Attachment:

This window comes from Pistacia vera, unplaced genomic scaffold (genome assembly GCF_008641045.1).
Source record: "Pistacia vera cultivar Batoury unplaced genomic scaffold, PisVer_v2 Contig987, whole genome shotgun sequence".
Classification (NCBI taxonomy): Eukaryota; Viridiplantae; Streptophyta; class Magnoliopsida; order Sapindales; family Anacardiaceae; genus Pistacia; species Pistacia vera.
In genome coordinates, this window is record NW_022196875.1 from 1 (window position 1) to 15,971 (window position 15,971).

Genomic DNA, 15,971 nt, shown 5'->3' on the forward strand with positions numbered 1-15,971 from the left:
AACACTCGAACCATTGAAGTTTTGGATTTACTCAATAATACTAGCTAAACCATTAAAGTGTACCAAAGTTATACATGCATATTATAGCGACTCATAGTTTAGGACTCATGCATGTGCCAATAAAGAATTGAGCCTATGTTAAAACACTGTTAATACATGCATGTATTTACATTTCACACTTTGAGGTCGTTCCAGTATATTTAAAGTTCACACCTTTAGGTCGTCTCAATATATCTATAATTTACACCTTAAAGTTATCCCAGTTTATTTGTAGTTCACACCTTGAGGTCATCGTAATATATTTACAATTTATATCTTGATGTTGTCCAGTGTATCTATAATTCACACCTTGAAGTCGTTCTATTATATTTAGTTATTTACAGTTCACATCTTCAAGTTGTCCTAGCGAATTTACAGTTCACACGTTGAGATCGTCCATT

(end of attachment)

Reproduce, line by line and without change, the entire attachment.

This window comes from Pistacia vera, unplaced genomic scaffold (genome assembly GCF_008641045.1).
Source record: "Pistacia vera cultivar Batoury unplaced genomic scaffold, PisVer_v2 Contig987, whole genome shotgun sequence".
Classification (NCBI taxonomy): Eukaryota; Viridiplantae; Streptophyta; class Magnoliopsida; order Sapindales; family Anacardiaceae; genus Pistacia; species Pistacia vera.
In genome coordinates, this window is record NW_022196875.1 from 1 (window position 1) to 15,971 (window position 15,971).

Genomic DNA, 15,971 nt, shown 5'->3' on the forward strand with positions numbered 1-15,971 from the left:
AACACTCGAACCATTGAAGTTTTGGATTTACTCAATAATACTAGCTAAACCATTAAAGTGTACCAAAGTTATACATGCATATTATAGCGACTCATAGTTTAGGACTCATGCATGTGCCAATAAAGAATTGAGCCTATGTTAAAACACTGTTAATACATGCATGTATTTACATTTCACACTTTGAGGTCGTTCCAGTATATTTAAAGTTCACACCTTTAGGTCGTCTCAATATATCTATAATTTACACCTTAAAGTTATCCCAGTTTATTTGTAGTTCACACCTTGAGGTCATCGTAATATATTTACAATTTATATCTTGATGTTGTCCAGTGTATCTATAATTCACACCTTGAAGTCGTTCTATTATATTTAGTTATTTACAGTTCACATCTTCAAGTTGTCCTAGCGAATTTACAGTTCACACGTTGAGATCGTCCATT